3. Hi,

    This would be an excellent tutorial. I have started looking at web components because I want to move away from any JSF framework (I have been using butterfaces and bootsfaces for the simplicity). And I want to learn and use something simple for UI, that is why I will never move to Angular/React etc. (I am a java ee dev).

    But even for a simple web component, why the hell should I use any javascript tool (gulp/grunt/babel)? Why learn another tool? I have loved so much, writing simple javascript + html + css (and jquery) some years ago.

    I have looked for ES6 compatibility. I see that at the current level, Safari + Chrome + FF would be at a correct compatibility level to use.

    Could you maybe create a modified version of this tutorial, to just use ES6?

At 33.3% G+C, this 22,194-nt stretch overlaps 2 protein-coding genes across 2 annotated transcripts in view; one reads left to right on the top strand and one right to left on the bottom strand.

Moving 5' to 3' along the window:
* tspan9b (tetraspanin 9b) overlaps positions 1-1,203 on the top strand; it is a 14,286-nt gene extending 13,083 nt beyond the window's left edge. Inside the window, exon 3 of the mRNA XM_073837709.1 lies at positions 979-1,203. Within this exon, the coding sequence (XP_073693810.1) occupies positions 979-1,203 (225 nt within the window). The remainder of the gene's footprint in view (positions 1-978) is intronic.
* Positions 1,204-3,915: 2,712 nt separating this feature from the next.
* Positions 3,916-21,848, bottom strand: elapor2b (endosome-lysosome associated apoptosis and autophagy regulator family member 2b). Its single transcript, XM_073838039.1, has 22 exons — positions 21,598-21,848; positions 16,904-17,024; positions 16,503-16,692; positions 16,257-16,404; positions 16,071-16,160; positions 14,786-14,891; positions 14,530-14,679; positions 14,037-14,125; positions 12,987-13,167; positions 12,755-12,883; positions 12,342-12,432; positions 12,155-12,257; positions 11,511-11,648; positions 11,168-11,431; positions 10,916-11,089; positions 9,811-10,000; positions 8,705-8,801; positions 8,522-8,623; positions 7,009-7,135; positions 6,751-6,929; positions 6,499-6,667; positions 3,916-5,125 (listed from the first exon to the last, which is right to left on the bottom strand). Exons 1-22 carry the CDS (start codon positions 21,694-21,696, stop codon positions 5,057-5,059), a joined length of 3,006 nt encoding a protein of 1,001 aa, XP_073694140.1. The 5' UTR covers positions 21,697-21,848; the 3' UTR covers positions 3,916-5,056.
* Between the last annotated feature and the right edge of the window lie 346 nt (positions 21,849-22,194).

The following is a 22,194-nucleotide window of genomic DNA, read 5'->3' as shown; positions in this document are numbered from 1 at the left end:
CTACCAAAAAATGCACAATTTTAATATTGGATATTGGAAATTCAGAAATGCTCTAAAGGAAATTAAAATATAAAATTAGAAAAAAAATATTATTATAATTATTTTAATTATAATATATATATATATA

1. Even though I think a build step (even just for concatenation) is still a good thing to do for your final project output, I totally agree with you that it would be nice if it just worked without Babel (or any transpiling). This article was a while ago, and currently you are right I think most browsers support the level of ES6 that I need. I used to (by convention) give my ES6 flavored JS files an ES6 extension. I don’t bother anymore, it’s all just Javascript now that there’s widespread support. So, most everything I do here just works. The only tricky thing is the use of the “import” statement. This is not a supported ES6 feature in any browser, and that is what you WOULD need Babel for – but I actually found a great polyfill: In the end though, I don’t know that “import” is winning the war. I see more use of require.js than anything. That said, I’m being a little stubborn because I REALLLLLLY like import and the ES Module Loader polyfill is pretty great. I really do need to write another post to reflect this new ES6 reality, and I plan to soon. Thanks for your comment!